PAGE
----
What is Social Mobility? Types Social Mobility

Definition of Social Mobility

Social Mobility is the movement of individuals, families, households, or other categories of people within or between layers or tiers in an open system of social stratification. Open stratification systems are those in which at least some value is given to achieved status characteristics in a society.

Social Mobility

Types of Mobility

Mobility stands for shift, change and movement. The change may be of a place or from one position to another. Further, change is value free i.e it cannot be said that change is for good or bad. When we prefix ‘social’ along with mobility it would imply that people or individual occupying a social position, move to another position or status.

1. Horizontal Mobility: Horizontal mobility is the transition of an individual or social object from one social group to another situated on the same level. While explaining horizontal mobility we are mainly referring to movement of individuals from one position to another of more or less equal prestige. Sorokin explains the concept of horizontal mobility still more broadly.

According to Sorokin Defines___ “Horizontal mobility refers to territorial, religious, political party, family, occupational and other horizontal shifting without any noticeable change in vertical position.” An increase of territorial circulation of individuals within Western societies since the second half of the nineteenth century indicate horizontal mobility.

2. Vertical Mobility: Vertical mobility refers to any change in the occupational, economic or political status of an individual or a group which leads to change of their position. In the words of Sorokin, by vertical social mobility is meant the relations involved in transition of an individual or a social object from one social stratum to another.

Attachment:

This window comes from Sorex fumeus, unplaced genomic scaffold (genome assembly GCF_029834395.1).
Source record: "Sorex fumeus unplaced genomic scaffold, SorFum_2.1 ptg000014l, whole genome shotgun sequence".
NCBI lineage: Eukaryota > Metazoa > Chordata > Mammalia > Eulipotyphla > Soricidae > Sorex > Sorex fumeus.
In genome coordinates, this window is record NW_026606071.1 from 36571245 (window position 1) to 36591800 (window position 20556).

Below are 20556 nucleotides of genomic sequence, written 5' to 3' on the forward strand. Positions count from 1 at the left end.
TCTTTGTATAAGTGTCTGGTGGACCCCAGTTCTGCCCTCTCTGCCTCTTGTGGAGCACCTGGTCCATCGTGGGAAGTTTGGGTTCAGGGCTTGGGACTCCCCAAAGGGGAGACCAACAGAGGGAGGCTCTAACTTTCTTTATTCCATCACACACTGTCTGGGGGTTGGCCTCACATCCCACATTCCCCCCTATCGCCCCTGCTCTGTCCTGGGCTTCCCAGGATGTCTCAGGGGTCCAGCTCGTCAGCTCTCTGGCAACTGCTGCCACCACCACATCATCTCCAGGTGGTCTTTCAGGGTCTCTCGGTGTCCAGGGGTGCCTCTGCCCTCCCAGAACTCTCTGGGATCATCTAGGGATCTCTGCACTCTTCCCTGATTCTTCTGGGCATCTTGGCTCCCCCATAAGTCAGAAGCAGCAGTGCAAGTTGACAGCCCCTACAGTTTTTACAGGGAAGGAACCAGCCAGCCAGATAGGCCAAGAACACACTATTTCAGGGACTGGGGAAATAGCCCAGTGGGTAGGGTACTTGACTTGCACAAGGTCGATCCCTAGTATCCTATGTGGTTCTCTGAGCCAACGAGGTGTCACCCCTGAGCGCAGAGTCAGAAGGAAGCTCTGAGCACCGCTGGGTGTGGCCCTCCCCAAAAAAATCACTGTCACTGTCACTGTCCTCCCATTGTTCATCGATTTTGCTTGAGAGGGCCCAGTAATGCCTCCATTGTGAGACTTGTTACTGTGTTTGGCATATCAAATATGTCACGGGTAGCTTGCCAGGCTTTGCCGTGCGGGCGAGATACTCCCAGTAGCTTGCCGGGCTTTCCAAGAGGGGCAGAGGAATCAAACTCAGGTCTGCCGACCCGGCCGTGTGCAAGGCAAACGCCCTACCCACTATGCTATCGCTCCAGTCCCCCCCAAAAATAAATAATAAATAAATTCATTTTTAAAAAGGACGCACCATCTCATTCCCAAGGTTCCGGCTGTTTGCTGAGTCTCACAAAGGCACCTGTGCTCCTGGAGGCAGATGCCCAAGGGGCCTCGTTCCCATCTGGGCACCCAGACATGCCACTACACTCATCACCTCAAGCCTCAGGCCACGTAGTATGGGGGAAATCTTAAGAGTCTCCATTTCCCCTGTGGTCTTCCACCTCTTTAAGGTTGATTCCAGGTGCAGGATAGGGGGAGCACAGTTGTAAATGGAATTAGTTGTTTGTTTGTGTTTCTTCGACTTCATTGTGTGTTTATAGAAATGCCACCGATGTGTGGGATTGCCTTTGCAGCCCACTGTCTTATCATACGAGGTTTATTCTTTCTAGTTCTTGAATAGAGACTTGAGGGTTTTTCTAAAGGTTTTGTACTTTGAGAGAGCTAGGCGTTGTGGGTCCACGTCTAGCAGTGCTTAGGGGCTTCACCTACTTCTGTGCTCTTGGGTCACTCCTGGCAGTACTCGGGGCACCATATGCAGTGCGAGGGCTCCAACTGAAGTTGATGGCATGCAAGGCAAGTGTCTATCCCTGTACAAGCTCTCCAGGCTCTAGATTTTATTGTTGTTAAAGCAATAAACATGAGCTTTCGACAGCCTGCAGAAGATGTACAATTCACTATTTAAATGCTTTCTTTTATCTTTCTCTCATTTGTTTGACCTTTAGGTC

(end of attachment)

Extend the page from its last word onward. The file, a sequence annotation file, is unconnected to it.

In simple words, vertical mobility stands for change of social position either upward or downward, which can be labelled as ascending or descending type of mobility. When a big businessman meets with losses in his business and is declared bankrupt, he occupies a low status. On the other hand, if a small businessman with occupational skills of money and manipulation becomes an industrialist he occupies a higher position in the social ladder. Hence his position improves in the hierarchical order.

3. Upward Mobility: When a person or a group of persons move from lower position to upper position it is called Upward Mobility e.g. a person belonging to a lower caste and occupying a lower position after winning elections becomes a Minister and occupies a higher position. He may not be able to change his caste but with his economic and political power he may move upward.

4. Downward Mobility: Downward mobility indicates that one loses his higher position and occupies a lower position. We can take the example of an individual, who is an Engineer and occupies a respectable position in the society because of his occupational position, education and may be caste.

6. Occupational Mobility: Occupational mobility means change from one occupation to another. Different occupations’ are hierarchically arranged because the incumbent of these occupations gets different economic rewards and enjoys different power, prestige and privileges based on the economic returns, authority and prestige.

Factors Effects Social Mobility

Social Mobility is effected by the following factors:

1. Motivation

2. Achievements and Failures

3. Education

4. Skills and Training

5. Migration

6. Industrialization

7. Urbanization

8. Legislation

9. Politicisation

10. Modernization